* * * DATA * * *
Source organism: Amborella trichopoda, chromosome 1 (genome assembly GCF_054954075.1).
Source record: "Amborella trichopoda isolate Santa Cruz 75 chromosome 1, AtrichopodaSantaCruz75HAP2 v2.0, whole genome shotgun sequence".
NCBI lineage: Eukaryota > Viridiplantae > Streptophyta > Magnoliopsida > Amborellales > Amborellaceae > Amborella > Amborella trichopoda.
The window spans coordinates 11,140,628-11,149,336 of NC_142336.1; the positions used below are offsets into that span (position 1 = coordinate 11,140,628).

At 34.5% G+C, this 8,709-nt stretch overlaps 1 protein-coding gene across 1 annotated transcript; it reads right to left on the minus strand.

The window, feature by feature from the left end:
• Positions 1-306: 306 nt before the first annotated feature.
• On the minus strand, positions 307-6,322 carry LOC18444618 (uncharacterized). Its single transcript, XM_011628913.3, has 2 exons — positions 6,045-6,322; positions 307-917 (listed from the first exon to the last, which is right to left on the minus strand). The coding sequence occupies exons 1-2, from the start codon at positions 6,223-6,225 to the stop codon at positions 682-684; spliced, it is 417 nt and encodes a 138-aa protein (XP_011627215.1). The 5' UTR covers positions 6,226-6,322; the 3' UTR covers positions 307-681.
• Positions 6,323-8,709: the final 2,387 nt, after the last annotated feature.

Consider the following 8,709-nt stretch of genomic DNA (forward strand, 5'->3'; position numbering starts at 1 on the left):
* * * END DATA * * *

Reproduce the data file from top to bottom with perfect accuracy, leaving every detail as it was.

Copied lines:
Source organism: Amborella trichopoda, chromosome 1 (genome assembly GCF_054954075.1).
Source record: "Amborella trichopoda isolate Santa Cruz 75 chromosome 1, AtrichopodaSantaCruz75HAP2 v2.0, whole genome shotgun sequence".
NCBI lineage: Eukaryota > Viridiplantae > Streptophyta > Magnoliopsida > Amborellales > Amborellaceae > Amborella > Amborella trichopoda.
The window spans coordinates 11,140,628-11,149,336 of NC_142336.1; the positions used below are offsets into that span (position 1 = coordinate 11,140,628).

At 34.5% G+C, this 8,709-nt stretch overlaps 1 protein-coding gene across 1 annotated transcript; it reads right to left on the minus strand.

The window, feature by feature from the left end:
• Positions 1-306: 306 nt before the first annotated feature.
• On the minus strand, positions 307-6,322 carry LOC18444618 (uncharacterized). Its single transcript, XM_011628913.3, has 2 exons — positions 6,045-6,322; positions 307-917 (listed from the first exon to the last, which is right to left on the minus strand). The coding sequence occupies exons 1-2, from the start codon at positions 6,223-6,225 to the stop codon at positions 682-684; spliced, it is 417 nt and encodes a 138-aa protein (XP_011627215.1). The 5' UTR covers positions 6,226-6,322; the 3' UTR covers positions 307-681.
• Positions 6,323-8,709: the final 2,387 nt, after the last annotated feature.

Consider the following 8,709-nt stretch of genomic DNA (forward strand, 5'->3'; position numbering starts at 1 on the left):